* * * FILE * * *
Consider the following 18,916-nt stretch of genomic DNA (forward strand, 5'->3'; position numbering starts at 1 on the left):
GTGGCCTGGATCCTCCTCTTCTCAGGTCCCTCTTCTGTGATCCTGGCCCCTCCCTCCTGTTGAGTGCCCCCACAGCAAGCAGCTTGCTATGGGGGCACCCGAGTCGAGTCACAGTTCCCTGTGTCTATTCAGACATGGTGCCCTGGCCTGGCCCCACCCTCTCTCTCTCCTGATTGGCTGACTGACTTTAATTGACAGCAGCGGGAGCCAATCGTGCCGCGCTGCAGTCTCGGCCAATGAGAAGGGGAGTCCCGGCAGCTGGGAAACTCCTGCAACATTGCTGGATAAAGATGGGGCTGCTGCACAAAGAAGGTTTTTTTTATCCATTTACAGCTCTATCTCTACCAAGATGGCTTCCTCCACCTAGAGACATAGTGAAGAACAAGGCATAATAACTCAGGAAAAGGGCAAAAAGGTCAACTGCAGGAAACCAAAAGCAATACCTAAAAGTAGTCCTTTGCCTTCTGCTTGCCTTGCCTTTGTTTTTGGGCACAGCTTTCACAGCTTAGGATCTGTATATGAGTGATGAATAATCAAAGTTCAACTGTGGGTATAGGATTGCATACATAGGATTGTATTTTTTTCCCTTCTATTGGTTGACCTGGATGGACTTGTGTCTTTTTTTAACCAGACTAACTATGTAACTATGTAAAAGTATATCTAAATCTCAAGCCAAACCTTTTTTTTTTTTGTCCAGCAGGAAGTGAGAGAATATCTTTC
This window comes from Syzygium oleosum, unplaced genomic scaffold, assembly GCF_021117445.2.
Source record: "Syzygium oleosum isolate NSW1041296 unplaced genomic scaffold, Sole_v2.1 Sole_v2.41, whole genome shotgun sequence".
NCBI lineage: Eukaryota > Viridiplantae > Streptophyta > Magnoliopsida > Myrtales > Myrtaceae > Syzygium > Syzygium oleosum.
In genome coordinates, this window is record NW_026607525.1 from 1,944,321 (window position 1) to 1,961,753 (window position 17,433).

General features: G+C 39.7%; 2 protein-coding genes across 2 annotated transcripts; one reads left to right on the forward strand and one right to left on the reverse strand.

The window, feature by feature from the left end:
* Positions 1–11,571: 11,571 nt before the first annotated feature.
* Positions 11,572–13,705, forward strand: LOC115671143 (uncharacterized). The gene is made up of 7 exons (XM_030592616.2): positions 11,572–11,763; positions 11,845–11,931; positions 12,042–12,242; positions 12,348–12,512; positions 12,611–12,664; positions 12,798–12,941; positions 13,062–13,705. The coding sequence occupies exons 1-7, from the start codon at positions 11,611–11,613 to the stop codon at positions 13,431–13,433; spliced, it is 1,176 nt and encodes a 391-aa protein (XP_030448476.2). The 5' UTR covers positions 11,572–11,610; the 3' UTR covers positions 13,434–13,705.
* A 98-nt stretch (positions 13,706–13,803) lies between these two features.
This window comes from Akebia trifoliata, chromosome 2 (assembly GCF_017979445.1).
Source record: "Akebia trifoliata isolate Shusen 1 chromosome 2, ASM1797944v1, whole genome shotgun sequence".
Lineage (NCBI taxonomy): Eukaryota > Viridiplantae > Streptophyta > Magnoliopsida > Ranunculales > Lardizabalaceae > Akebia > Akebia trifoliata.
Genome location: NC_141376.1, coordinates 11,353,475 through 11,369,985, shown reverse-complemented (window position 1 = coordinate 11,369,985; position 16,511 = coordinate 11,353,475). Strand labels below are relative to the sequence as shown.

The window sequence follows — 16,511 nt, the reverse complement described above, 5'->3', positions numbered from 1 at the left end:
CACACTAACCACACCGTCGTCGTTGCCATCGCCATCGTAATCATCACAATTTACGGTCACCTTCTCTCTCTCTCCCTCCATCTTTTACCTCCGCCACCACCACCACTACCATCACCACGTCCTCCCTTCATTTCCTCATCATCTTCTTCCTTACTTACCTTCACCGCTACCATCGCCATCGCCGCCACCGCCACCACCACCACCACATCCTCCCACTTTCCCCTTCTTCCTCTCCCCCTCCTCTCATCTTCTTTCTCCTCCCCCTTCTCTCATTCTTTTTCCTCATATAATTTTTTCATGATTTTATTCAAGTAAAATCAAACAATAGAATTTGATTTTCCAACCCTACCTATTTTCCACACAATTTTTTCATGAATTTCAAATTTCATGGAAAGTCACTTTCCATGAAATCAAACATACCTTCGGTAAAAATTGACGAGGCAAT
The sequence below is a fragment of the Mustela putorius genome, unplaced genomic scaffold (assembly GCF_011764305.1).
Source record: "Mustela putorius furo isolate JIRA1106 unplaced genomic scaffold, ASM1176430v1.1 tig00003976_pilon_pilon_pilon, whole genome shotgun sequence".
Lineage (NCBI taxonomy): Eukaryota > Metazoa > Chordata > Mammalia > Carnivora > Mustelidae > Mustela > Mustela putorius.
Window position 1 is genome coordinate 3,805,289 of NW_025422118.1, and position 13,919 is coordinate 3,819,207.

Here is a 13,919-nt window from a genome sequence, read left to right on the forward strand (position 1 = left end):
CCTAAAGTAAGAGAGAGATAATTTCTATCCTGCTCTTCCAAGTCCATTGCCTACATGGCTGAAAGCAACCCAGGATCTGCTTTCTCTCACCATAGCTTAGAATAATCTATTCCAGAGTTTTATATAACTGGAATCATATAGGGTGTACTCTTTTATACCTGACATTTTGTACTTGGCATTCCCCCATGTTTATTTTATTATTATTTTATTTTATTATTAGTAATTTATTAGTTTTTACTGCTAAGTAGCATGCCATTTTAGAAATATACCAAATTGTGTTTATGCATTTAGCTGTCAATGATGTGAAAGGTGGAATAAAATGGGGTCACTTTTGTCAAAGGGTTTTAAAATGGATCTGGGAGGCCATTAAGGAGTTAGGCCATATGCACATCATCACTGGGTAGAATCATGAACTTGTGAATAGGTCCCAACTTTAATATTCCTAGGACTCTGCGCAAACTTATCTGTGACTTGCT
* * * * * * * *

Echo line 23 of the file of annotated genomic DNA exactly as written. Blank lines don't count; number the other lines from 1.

CCTAAAGTAAGAGAGAGATAATTTCTATCCTGCTCTTCCAAGTCCATTGCCTACATGGCTGAAAGCAACCCAGGATCTGCTTTCTCTCACCATAGCTTAGAATAATCTATTCCAGAGTTTTATATAACTGGAATCATATAGGGTGTACTCTTTTATACCTGACATTTTGTACTTGGCATTCCCCCATGTTTATTTTATTATTATTTTATTTTATTATTAGTAATTTATTAGTTTTTACTGCTAAGTAGCATGCCATTTTAGAAATATACCAAATTGTGTTTATGCATTTAGCTGTCAATGATGTGAAAGGTGGAATAAAATGGGGTCACTTTTGTCAAAGGGTTTTAAAATGGATCTGGGAGGCCATTAAGGAGTTAGGCCATATGCACATCATCACTGGGTAGAATCATGAACTTGTGAATAGGTCCCAACTTTAATATTCCTAGGACTCTGCGCAAACTTATCTGTGACTTGCT